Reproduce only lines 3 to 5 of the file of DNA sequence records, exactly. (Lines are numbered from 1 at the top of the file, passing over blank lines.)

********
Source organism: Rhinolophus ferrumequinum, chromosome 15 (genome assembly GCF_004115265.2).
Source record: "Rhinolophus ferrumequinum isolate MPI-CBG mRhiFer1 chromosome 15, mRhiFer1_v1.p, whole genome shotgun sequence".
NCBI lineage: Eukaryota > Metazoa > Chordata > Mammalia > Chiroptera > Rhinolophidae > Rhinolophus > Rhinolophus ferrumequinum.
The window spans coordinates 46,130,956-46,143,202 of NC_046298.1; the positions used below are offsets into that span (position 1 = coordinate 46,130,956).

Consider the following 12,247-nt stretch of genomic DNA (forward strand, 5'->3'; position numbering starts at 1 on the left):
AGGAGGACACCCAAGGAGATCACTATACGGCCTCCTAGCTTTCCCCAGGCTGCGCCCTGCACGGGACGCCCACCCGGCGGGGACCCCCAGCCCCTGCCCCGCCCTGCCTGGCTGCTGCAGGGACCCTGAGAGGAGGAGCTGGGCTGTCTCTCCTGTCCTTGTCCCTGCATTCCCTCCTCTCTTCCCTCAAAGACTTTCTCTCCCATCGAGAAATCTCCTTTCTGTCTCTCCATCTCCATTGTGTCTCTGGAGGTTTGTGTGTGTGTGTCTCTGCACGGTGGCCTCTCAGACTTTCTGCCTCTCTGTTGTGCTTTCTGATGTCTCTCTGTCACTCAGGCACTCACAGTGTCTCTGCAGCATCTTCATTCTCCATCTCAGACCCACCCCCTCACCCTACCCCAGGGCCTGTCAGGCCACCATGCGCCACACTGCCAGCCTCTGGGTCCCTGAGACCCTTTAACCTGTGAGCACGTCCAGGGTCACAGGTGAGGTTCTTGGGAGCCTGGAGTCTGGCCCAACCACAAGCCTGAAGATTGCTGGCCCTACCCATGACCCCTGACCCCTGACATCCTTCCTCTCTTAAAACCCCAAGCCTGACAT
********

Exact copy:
NCBI lineage: Eukaryota > Metazoa > Chordata > Mammalia > Chiroptera > Rhinolophidae > Rhinolophus > Rhinolophus ferrumequinum.
The window spans coordinates 46,130,956-46,143,202 of NC_046298.1; the positions used below are offsets into that span (position 1 = coordinate 46,130,956).

Consider the following 12,247-nt stretch of genomic DNA (forward strand, 5'->3'; position numbering starts at 1 on the left):